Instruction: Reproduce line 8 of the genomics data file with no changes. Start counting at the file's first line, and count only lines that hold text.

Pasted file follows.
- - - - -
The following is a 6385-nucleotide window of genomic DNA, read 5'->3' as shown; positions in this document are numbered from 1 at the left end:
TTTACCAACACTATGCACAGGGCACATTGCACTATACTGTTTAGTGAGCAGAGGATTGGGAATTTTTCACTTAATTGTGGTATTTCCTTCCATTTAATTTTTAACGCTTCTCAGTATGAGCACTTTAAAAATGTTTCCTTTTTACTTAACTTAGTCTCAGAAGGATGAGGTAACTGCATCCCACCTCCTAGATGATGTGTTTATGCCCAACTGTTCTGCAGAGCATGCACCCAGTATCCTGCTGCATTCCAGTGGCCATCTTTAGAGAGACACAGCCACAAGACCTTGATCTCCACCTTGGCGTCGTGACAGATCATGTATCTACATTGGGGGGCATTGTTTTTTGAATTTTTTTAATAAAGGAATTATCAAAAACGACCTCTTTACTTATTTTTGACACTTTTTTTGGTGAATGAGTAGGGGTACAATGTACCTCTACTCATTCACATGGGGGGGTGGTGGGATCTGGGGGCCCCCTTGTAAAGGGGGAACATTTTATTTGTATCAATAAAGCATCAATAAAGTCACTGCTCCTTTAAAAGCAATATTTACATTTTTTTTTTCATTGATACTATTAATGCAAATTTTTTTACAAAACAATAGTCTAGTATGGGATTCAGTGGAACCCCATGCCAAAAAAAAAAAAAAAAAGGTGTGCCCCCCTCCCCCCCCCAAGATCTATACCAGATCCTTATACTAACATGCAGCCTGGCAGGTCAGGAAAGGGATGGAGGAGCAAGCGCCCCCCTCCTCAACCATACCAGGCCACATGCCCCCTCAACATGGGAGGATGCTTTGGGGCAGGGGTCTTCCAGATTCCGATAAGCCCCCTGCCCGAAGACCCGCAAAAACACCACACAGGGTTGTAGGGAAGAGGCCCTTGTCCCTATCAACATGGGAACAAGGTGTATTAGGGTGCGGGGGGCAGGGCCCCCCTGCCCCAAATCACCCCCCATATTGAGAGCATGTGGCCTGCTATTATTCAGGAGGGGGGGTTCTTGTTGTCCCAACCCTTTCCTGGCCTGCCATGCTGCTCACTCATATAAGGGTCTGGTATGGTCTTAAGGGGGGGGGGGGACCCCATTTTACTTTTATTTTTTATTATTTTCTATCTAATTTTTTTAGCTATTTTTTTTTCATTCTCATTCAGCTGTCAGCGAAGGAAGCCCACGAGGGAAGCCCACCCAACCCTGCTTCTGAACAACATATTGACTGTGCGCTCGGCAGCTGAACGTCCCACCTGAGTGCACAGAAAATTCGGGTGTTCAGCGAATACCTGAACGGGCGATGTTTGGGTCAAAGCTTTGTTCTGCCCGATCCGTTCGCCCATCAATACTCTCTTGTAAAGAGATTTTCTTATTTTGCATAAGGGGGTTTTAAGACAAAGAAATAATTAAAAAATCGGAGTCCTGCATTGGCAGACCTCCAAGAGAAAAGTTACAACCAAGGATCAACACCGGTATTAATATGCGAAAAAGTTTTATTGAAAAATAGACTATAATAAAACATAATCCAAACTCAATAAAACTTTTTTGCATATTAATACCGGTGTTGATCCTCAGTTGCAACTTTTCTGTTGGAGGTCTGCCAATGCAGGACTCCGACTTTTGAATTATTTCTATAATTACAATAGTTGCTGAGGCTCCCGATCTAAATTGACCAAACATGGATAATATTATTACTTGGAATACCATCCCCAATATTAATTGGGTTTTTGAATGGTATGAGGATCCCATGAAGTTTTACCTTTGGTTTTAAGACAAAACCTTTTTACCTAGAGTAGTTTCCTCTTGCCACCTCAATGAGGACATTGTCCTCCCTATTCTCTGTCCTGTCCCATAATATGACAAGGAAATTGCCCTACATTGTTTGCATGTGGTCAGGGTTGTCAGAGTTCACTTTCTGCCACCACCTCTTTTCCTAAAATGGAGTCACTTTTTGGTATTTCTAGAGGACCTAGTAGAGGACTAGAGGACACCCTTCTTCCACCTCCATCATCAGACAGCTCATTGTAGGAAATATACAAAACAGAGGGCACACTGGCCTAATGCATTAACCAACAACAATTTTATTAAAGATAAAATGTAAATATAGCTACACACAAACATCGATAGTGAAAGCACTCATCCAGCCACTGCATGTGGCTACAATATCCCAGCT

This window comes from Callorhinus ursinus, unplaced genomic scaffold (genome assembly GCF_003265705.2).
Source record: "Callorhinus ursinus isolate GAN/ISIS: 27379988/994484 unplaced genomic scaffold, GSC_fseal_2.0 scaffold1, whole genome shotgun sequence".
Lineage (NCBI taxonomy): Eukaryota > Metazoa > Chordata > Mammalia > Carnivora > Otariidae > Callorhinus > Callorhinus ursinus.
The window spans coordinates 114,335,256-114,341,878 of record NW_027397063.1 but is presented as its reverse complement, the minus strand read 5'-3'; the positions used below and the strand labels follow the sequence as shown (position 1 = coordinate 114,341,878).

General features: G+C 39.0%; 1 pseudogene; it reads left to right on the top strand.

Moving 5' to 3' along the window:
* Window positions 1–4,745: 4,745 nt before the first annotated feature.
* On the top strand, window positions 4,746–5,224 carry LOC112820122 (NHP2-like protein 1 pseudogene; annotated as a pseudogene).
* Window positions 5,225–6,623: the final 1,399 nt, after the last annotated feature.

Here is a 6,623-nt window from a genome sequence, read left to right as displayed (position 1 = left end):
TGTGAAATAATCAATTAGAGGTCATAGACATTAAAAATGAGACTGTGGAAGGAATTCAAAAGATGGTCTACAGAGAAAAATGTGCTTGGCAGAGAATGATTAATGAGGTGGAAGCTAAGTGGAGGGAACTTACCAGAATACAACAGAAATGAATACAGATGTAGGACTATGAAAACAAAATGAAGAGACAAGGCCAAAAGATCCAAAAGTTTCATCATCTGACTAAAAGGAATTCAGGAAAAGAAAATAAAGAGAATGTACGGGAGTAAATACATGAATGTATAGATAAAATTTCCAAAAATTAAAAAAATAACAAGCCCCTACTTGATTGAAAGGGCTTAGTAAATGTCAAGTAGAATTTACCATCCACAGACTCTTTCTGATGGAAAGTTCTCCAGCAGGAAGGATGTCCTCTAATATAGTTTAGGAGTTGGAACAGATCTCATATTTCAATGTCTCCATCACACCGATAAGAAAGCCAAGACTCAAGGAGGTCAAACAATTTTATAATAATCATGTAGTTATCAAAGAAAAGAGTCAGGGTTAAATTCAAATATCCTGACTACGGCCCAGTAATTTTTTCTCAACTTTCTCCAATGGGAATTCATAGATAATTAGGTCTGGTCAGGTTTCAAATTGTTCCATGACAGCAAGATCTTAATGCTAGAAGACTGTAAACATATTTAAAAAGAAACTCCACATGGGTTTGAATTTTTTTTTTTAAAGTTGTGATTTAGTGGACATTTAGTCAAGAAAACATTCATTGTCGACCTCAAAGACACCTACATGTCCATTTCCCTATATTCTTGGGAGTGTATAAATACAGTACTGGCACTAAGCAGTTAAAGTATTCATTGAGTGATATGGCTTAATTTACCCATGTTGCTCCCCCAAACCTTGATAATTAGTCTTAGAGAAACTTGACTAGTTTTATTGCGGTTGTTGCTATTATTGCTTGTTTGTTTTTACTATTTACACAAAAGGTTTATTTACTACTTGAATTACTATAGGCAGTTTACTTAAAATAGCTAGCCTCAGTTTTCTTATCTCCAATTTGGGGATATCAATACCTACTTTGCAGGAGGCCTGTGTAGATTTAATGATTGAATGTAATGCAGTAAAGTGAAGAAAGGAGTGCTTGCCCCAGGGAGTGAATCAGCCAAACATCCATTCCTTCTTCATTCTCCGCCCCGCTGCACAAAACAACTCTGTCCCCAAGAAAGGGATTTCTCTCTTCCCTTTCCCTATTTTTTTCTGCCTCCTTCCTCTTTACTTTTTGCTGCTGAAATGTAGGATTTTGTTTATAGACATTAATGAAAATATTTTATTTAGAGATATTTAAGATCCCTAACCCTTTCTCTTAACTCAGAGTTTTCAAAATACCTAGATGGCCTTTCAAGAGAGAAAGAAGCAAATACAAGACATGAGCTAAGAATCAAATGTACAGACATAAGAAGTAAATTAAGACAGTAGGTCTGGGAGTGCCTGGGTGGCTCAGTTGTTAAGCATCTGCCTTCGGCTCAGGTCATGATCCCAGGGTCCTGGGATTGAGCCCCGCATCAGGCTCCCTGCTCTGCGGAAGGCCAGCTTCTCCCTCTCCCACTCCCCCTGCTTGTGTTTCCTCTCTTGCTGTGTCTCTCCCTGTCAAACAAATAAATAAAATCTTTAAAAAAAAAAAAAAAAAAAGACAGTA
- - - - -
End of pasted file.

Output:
Moving 5' to 3' along the window: